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Last Updated: Wednesday, 4 October 2006, 10:19 GMT 11:19 UK
Clicking with comedy
Comic writer John O'Farrell, unveiling a news comedy website, wanted to know why there were so few satirical websites. Newton Emerson, editor of the spoof Portadown News, casts a light on where to find the hidden comedy gems.

Newton Emerson
Newton Emerson, editor of the now "decommissioned" spoof Portadown News

You can tell me that humour is entirely subjective, but you can't tell me that the late lamented Framley Examiner wasn't the funniest British website of all time.

Was it "satire" though? It certainly satirised every self-obsessed tick of the parochial press.

However, since the 1960s satire has come to mean mockery of politics and in particular party politics, alongside knowing digs at the national media.

Private Eye pioneered this approach and it remains the UK's satirical standard in any medium.

But the magazine's website offers only a taster of the print publication. Until someone comes up with a way of making enough money online to pay a libel lawyer's retainer, Private Eye's combination of jokes and journalism is not the sort of thing that can simply be given away.

The other clear inspiration for most British satirical sites is The Onion, although few know that this is also a long-established print publication offering only a taster online.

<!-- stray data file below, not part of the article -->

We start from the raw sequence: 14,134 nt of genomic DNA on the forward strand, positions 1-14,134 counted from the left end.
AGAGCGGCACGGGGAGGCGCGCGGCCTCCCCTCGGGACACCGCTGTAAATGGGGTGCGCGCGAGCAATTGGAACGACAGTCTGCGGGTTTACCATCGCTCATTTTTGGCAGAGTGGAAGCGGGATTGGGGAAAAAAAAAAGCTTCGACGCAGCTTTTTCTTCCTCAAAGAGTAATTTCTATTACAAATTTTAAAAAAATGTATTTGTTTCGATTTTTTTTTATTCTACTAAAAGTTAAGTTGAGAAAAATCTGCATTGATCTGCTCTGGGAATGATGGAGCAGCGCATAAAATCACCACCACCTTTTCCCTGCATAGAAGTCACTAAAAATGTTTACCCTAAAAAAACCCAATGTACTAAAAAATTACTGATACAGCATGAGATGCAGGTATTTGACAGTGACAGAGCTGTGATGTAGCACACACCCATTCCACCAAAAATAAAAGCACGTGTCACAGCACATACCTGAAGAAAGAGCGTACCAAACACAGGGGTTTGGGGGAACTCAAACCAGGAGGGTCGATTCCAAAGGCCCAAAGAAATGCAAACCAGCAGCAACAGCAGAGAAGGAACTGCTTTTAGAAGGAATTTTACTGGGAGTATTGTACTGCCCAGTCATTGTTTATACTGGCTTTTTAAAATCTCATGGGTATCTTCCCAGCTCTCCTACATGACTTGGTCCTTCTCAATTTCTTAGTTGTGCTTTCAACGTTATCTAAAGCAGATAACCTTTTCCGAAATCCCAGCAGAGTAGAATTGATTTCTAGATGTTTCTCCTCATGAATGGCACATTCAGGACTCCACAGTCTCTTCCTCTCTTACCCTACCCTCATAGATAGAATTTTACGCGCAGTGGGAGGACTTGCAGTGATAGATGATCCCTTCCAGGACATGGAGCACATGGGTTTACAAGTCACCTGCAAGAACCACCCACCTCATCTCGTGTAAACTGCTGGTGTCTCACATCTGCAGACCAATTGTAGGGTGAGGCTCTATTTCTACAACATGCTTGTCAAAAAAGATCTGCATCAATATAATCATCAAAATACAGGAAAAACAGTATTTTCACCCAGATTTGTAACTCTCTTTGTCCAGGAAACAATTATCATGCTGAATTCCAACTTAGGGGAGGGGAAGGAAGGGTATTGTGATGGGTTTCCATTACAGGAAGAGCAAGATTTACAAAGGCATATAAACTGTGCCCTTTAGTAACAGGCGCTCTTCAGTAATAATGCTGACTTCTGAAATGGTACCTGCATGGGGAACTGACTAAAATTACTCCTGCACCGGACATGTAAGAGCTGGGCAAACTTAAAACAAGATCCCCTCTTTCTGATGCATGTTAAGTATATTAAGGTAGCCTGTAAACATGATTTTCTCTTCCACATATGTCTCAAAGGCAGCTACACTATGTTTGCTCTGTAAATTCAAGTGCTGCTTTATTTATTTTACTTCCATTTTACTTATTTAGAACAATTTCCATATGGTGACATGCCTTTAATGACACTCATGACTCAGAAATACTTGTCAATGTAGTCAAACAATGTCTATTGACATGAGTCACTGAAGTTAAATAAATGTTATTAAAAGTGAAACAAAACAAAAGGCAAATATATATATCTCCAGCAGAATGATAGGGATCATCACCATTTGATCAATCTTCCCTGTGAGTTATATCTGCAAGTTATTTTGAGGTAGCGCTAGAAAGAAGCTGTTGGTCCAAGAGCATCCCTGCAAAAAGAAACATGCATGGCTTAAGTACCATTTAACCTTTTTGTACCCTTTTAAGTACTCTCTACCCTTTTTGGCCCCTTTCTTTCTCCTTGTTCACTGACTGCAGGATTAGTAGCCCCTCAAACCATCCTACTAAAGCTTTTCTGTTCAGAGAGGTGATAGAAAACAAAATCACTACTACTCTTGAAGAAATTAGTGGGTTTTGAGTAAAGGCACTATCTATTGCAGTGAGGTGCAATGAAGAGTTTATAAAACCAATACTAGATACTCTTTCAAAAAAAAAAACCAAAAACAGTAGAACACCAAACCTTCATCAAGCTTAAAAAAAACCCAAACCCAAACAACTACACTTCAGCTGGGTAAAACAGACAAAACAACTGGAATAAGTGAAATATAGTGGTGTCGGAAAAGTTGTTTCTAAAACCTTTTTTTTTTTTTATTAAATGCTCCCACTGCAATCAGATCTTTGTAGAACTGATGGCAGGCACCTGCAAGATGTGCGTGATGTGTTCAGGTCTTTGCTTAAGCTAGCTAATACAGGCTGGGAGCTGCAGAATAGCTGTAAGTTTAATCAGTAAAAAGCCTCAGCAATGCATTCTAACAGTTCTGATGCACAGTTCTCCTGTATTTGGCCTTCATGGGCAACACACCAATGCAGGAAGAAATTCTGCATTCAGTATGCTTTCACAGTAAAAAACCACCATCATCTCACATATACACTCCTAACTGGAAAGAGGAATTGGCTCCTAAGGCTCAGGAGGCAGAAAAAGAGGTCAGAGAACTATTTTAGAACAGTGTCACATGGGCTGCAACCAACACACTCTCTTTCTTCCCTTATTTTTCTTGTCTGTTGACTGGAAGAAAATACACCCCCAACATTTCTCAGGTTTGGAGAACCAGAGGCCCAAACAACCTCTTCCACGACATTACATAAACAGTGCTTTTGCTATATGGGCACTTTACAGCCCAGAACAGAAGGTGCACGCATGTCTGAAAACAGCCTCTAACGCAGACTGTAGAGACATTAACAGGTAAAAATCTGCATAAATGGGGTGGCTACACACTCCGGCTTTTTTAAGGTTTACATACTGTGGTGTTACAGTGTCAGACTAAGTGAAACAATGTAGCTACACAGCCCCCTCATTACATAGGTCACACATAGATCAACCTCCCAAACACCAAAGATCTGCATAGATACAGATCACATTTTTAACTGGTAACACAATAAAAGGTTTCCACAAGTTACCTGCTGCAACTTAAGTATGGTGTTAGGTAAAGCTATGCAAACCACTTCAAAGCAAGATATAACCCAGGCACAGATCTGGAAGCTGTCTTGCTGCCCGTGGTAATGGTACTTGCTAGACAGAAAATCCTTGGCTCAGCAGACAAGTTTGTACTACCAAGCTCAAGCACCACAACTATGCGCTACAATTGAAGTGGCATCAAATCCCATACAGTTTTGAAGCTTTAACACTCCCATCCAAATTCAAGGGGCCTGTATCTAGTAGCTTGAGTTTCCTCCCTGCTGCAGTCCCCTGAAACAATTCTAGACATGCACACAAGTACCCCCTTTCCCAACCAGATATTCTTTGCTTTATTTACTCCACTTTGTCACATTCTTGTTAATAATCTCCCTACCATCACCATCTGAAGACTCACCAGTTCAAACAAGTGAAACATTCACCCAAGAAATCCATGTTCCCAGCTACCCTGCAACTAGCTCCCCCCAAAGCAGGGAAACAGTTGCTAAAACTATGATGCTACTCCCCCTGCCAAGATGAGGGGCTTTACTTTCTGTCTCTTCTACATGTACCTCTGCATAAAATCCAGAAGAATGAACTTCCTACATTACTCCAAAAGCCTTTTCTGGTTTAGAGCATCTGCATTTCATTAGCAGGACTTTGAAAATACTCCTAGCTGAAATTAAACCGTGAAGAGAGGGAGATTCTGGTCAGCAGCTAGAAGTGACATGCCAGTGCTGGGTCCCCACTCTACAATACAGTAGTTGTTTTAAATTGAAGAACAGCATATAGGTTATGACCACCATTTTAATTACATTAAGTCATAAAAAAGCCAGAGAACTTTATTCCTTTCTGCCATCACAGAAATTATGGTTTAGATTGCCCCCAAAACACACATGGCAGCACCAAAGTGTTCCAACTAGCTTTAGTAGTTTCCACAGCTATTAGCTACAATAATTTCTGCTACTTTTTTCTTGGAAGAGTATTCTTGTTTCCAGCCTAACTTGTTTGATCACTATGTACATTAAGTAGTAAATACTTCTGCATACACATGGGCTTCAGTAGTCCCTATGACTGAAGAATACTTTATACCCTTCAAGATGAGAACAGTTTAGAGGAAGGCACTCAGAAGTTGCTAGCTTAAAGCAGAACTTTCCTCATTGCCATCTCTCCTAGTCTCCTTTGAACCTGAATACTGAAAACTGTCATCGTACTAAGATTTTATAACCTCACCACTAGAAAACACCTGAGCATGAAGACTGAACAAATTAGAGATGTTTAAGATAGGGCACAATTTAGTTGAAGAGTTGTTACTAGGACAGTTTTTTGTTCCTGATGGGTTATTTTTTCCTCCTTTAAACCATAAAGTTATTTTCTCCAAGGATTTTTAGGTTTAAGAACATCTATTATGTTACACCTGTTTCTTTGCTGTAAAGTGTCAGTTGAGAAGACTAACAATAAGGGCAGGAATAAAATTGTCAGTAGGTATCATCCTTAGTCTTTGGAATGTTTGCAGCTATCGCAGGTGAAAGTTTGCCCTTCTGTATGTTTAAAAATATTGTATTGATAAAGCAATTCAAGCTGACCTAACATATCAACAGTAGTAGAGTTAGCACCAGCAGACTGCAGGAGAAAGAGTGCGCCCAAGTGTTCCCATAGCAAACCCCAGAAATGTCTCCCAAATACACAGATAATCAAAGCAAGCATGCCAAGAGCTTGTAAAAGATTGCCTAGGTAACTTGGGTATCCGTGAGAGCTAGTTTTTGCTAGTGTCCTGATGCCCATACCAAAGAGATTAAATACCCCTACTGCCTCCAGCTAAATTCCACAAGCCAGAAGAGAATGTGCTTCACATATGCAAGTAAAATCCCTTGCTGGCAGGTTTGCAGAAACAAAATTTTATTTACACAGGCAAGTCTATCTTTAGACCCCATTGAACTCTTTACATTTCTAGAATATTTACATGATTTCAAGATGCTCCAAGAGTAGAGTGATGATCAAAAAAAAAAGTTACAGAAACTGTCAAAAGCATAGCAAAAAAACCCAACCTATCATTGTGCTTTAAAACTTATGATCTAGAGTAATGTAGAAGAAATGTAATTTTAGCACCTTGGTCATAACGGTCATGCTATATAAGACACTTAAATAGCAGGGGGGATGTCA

Novelty value

Five years ago The Onion's website was on everyone's bookmark list but it is rarely mentioned now, having suffered from the syndrome Viz long ago named: "Not as funny as it used to be".

John O'Farrell
John O'Farrell has launched newsbiscuit.com

In fact, The Onion is exactly as funny as it used to be and that is exactly the problem. The internet is driven by novelty and the Private Onion style of many British satire sites often looks extremely dated.

Spoof election site Spinon took things to the next level with Flash animation and Random Perspective has taken things to next level again with home-made video reports.

But it is a lot to ask people labouring for love to become unpaid animators, programmers and video producers purely for our passing amusement. When even network television struggles to fill a weekly satire slot, a regularly-updated basic webpage is enough to expect from any talented team of internet amateurs.

Deadbrain has been updating daily since July 2001 and has lent its name to a separately-written US edition for the past three years.

Like most successful satire sites it welcomes contributions from readers with the promise of bringing their writing to a wider audience.

Funny not angry

"We try to be as unbiased as possible, particularly when it comes to politics," notes the submission advice. "People don't come here for you to vent your anger at them. They come here to laugh."

After giving everyone the power to publish their own satirical newsletter, it will be a pity if the internet now denies success to anyone without the resources of a broadcaster.
Newton Emerson

Deadbrain is definitely good for a laugh, as is the equally venerable Rockall Times, but without anger and even bias satire often lacks an edge.

This is something that The Voice of Reason seems to appreciate, although its anger is directed primarily at the press. Stories are written in a parody of the style of various newspapers, beneath cunningly-spoofed mastheads. This gives a double twist to every item but it can also make the layout a bit of a mess.